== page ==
In Sara Wong’s performance video work Local Orientation (1998), the artist located the Para/Site art space on a map from which she extended four straight lines which she then attempted to trace on foot, traversing public spaces, negotiating physical obstacles and access to and through private spaces and semi-private spaces. Time and time again, following her mapped route across the city, Wong was struck by the prolific use of street railings and barricades, used ostensibly to protect pedestrians from roadside traffic, but, at the same time hastening the disappearance of Hong Kong street life. “Our street life is disappearing… Street activities are being taken out of the urban fabric of Hong Kong which is something that minimizes the diversity of the city as well.”
Street activities are being taken out of the urban fabric of Hong Kong which is something that minimises the diversity of the city as well.
Present and Future
The increased support for art and creativity and exposure to global art communities are beginning to make changes in the city. If Hong Kong’s creativity index were to be measured now in 2013, it would undoubtedly reflect the sea change in attitudes towards art in Hong Kong that have taken place in recent years.
The recent changes in the cultural landscape are markers of growing support for and receptiveness towards creativity, not only at an institutional and commercial level but also amongst the public at large and signify the transition of Hong Kong into a more creative society. Embracing and adapting to the challenges of the 21st century, Hong Kong creativity reflects the growing confidence and assertiveness of Hong Kong society towards its own identity. Looking forward, art from Hong Kong will take its place on the world stage once it captures the creative imagination of a global public, provoking and bringing that public closer to art.•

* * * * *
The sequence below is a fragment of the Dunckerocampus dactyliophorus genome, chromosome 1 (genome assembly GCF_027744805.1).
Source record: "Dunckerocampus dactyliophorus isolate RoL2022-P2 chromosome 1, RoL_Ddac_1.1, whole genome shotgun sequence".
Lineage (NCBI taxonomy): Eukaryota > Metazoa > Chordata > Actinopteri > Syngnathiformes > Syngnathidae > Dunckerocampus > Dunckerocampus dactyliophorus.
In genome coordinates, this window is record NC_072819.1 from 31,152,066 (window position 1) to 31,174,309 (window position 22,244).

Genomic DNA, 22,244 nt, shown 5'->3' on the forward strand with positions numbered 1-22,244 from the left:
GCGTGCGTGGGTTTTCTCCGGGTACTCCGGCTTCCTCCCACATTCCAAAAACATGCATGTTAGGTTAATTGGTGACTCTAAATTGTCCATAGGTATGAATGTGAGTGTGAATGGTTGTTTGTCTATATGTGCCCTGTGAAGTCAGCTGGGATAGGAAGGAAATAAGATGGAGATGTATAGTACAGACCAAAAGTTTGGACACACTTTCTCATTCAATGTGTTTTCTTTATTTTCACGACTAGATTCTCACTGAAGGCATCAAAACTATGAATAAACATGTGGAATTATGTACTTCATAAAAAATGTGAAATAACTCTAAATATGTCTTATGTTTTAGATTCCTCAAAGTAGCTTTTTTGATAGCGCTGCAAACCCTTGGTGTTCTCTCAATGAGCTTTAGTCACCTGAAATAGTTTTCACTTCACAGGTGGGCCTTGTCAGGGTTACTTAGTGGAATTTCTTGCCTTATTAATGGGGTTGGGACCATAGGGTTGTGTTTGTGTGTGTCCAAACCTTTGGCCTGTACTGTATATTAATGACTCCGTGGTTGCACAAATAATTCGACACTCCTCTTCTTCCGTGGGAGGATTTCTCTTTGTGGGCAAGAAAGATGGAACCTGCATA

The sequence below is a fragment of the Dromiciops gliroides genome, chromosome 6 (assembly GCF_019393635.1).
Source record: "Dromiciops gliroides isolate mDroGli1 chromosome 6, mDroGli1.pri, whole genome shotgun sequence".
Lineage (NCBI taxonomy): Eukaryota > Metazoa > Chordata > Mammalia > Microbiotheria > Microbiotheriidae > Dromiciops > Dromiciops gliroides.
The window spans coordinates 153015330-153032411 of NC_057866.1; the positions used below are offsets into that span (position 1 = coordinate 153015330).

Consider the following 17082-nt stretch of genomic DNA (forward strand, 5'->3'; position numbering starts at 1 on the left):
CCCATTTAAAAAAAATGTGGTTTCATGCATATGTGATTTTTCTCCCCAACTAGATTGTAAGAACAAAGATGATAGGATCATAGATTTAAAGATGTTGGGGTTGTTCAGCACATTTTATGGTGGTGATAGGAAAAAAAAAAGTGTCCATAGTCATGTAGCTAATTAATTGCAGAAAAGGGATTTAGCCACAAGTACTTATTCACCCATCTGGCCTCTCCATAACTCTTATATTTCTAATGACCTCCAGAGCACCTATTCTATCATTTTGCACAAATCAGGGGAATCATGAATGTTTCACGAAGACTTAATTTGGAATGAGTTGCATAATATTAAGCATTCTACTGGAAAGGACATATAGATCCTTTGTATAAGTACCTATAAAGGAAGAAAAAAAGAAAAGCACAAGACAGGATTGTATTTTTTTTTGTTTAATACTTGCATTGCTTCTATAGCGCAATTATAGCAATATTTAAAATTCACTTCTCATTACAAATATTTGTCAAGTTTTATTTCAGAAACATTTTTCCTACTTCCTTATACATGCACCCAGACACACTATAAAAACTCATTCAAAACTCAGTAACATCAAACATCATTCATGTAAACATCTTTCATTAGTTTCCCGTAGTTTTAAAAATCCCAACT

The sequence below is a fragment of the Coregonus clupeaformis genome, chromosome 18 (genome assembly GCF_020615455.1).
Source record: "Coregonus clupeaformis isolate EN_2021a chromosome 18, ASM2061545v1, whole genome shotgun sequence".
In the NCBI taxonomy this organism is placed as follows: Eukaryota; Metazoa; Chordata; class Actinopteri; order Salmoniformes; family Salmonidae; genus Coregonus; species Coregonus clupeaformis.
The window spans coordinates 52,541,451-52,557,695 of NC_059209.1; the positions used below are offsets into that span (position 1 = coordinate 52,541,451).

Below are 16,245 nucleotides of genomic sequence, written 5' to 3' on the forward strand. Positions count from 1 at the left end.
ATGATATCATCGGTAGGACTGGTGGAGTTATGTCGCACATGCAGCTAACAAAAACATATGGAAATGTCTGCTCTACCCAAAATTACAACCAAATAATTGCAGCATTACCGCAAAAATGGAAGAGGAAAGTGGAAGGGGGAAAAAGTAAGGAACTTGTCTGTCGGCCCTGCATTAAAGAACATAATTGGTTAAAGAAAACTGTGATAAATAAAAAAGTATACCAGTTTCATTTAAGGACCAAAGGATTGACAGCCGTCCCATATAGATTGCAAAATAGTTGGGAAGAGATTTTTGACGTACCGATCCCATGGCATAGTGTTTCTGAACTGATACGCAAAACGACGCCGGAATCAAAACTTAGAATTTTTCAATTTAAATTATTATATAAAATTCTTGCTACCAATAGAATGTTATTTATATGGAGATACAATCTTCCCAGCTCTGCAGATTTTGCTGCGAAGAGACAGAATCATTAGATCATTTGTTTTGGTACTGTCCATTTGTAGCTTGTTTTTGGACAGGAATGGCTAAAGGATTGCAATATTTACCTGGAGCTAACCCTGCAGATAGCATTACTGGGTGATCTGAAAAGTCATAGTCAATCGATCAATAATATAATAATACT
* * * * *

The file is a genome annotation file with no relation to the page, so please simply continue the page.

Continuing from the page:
— Davina Lee is a curator, writer and lawyer – as well as being the founder and director of Diorama Projects. The objective of Diorama Projects is to identify, develop and realize projects that will stimulate artistic and cultural exchange and collaboration.
1 Home Affairs Bureau, A Study on Creativity Index, November 2005, accessed 2 June 2013, http://www.uis.unesco.org/culture/Documents/Hui.pdf
2 International Intelligence on Culture and Cultural Capital Ltd., Hong Kong Arts & Cultural Indicators – Final Report October 2005, accessed 2 June 2013 http://www.hkadc.org.hk/rs/ File/info_centre/reports/200510_hkartnculture_report.pdf
3 ibid. 17
4 Le Salon, Marc + Chantal Design, Swire Installation, Art Basel Hong Kong, 25 May 2013